Michael D Willett
Critical interpretation and meaning in poems, representing a variety of types and periods.
Consider this course an initiation into the great and ongoing conversation surrounding one of mankind’s oldest and most respected art forms. We propose to read poems formally: that is, grouped by style rather than by country or age; bodily: we'll pass them through our throats and hands, not merely beneath our eyes; and critically: as in “art critic” i.e. with scrutiny, and as in “critical condition” as though it matters. We’ll paint quickly and with a broad brush, touching the greatest writers in the Western poetic tradition, from figures both major and minor, some of whose work you'll no doubt have encountered, but most of which will be new.
Student learning goals
Attempting to understand this business of poetry, we'll consider the art and its creators from several angles: in addition to the work itself, we'll read letters, criticism, manifestoes, and reviews in order to understand not only what this work means, but what it has meant to diverse communities throughout a long and staid history. To readers in generations past, poetry was not only the queen of the arts, but the very aqua vitae. Our job will be to taste and to develop taste: “to divine” in the old sense: sourcing and mapping poetic springs. Over the course of this class, you will develop perspective, confidence, and measurable skill in understanding and in writing about poetry.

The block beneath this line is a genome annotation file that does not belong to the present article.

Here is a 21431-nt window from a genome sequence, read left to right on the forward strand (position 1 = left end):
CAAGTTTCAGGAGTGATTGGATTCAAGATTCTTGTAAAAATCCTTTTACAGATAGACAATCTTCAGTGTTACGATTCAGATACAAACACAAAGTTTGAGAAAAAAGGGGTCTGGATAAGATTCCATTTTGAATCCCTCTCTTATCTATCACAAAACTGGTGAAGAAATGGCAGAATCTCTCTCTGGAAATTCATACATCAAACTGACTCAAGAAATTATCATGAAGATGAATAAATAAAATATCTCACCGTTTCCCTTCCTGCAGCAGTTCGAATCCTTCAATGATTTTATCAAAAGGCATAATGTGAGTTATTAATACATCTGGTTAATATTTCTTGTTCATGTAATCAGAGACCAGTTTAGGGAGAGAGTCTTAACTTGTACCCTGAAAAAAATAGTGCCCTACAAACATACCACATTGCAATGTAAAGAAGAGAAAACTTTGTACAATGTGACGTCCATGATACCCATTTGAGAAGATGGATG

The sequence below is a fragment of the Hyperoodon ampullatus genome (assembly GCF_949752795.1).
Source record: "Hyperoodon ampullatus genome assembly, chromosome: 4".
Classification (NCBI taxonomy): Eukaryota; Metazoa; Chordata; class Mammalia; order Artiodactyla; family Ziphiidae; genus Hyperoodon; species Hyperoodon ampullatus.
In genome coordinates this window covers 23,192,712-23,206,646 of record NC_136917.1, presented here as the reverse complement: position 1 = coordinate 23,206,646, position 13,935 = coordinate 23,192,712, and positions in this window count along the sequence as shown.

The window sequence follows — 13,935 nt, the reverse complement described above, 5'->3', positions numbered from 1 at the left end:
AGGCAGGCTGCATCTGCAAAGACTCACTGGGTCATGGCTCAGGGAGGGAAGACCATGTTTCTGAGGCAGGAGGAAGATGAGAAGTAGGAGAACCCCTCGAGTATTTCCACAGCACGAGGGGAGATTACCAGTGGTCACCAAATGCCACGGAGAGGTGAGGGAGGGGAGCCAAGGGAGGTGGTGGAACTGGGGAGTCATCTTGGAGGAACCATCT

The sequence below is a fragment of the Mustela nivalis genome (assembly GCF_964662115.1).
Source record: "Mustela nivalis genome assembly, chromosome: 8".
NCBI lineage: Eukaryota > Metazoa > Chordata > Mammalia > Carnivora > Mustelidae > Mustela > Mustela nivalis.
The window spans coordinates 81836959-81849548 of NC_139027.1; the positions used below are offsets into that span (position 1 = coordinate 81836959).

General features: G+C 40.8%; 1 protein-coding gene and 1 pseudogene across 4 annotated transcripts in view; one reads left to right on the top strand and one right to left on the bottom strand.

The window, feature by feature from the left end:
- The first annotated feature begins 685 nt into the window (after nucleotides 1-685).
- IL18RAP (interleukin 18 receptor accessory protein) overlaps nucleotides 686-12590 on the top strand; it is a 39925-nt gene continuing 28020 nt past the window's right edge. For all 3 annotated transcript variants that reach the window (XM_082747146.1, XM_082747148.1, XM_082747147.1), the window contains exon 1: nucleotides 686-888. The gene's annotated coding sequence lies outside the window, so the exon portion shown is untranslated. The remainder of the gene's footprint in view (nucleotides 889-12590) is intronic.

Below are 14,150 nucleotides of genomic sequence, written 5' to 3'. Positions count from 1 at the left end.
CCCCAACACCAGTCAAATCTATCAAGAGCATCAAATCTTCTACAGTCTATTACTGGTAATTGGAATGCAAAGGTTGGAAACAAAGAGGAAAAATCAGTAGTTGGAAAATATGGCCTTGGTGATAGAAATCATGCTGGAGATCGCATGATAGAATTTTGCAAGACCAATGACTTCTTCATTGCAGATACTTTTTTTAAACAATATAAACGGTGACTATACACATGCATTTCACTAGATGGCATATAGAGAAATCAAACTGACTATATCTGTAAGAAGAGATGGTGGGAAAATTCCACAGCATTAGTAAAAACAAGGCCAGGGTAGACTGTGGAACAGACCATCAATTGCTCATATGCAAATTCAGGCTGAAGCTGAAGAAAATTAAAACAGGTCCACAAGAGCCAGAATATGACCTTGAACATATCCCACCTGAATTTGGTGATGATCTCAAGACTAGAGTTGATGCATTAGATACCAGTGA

General method of instruction
This class leans heavily on discussion, both in small and large groups. Be prepared also for public readings and presentations; historic, interpretive and guest-led lectures; field trips to relevant sites, and online participation in class blog.
Purchase the course texts as early as you can. Start skimming around, following your fancy, and making copious marks in the margins.
Class assignments and grading
What understanding we manage to form, what inroads to make, will be codified in written responses of the following type and manner. 1) a reading journal featuring informal weekly responses to the work, which will be revised at quarter's end into formal critical engagements. 2) a keepsake book, wherein we'll hand-copy the full text of certain poems as a way to see better the lineation and mechanics of the work. 3) four short essays, described in detail in the course syllabus, which must, by the term’s end, undergo significant revision, in keeping with the University’s (W) requirement.